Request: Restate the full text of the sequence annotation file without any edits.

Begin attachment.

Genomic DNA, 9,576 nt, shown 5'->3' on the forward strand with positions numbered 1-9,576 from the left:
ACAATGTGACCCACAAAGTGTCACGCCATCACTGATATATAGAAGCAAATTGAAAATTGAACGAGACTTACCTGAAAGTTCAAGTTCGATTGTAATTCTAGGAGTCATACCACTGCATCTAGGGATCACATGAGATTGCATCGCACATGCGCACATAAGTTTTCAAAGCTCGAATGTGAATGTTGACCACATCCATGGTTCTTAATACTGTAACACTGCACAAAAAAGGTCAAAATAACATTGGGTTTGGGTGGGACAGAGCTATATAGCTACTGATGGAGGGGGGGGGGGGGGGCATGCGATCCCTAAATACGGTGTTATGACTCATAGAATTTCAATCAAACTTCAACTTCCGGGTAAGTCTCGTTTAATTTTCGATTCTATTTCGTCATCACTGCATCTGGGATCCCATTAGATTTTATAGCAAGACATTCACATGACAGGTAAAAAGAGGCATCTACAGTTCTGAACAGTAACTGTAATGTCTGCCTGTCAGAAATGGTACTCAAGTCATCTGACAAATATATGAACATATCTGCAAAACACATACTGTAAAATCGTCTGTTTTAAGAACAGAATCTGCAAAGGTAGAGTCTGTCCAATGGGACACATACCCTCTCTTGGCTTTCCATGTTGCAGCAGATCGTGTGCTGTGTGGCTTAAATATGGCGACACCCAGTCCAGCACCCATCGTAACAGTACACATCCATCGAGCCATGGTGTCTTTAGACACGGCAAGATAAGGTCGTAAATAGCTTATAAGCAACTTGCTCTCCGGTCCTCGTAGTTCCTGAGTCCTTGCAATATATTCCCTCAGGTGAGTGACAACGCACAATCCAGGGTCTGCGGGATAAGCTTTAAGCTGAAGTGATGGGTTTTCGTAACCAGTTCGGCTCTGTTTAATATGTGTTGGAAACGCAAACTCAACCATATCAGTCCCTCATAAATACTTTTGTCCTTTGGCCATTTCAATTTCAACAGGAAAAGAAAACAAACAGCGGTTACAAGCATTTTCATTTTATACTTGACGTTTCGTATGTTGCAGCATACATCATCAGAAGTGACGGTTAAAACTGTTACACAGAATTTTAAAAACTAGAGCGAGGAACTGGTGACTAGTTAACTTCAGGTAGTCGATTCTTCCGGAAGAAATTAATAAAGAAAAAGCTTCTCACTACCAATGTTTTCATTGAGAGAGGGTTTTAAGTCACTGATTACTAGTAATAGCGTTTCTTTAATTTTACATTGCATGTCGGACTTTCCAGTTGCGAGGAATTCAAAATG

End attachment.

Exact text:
Genomic DNA, 9,576 nt, shown 5'->3' on the forward strand with positions numbered 1-9,576 from the left:
ACAATGTGACCCACAAAGTGTCACGCCATCACTGATATATAGAAGCAAATTGAAAATTGAACGAGACTTACCTGAAAGTTCAAGTTCGATTGTAATTCTAGGAGTCATACCACTGCATCTAGGGATCACATGAGATTGCATCGCACATGCGCACATAAGTTTTCAAAGCTCGAATGTGAATGTTGACCACATCCATGGTTCTTAATACTGTAACACTGCACAAAAAAGGTCAAAATAACATTGGGTTTGGGTGGGACAGAGCTATATAGCTACTGATGGAGGGGGGGGGGGGGGGCATGCGATCCCTAAATACGGTGTTATGACTCATAGAATTTCAATCAAACTTCAACTTCCGGGTAAGTCTCGTTTAATTTTCGATTCTATTTCGTCATCACTGCATCTGGGATCCCATTAGATTTTATAGCAAGACATTCACATGACAGGTAAAAAGAGGCATCTACAGTTCTGAACAGTAACTGTAATGTCTGCCTGTCAGAAATGGTACTCAAGTCATCTGACAAATATATGAACATATCTGCAAAACACATACTGTAAAATCGTCTGTTTTAAGAACAGAATCTGCAAAGGTAGAGTCTGTCCAATGGGACACATACCCTCTCTTGGCTTTCCATGTTGCAGCAGATCGTGTGCTGTGTGGCTTAAATATGGCGACACCCAGTCCAGCACCCATCGTAACAGTACACATCCATCGAGCCATGGTGTCTTTAGACACGGCAAGATAAGGTCGTAAATAGCTTATAAGCAACTTGCTCTCCGGTCCTCGTAGTTCCTGAGTCCTTGCAATATATTCCCTCAGGTGAGTGACAACGCACAATCCAGGGTCTGCGGGATAAGCTTTAAGCTGAAGTGATGGGTTTTCGTAACCAGTTCGGCTCTGTTTAATATGTGTTGGAAACGCAAACTCAACCATATCAGTCCCTCATAAATACTTTTGTCCTTTGGCCATTTCAATTTCAACAGGAAAAGAAAACAAACAGCGGTTACAAGCATTTTCATTTTATACTTGACGTTTCGTATGTTGCAGCATACATCATCAGAAGTGACGGTTAAAACTGTTACACAGAATTTTAAAAACTAGAGCGAGGAACTGGTGACTAGTTAACTTCAGGTAGTCGATTCTTCCGGAAGAAATTAATAAAGAAAAAGCTTCTCACTACCAATGTTTTCATTGAGAGAGGGTTTTAAGTCACTGATTACTAGTAATAGCGTTTCTTTAATTTTACATTGCATGTCGGACTTTCCAGTTGCGAGGAATTCAAAATG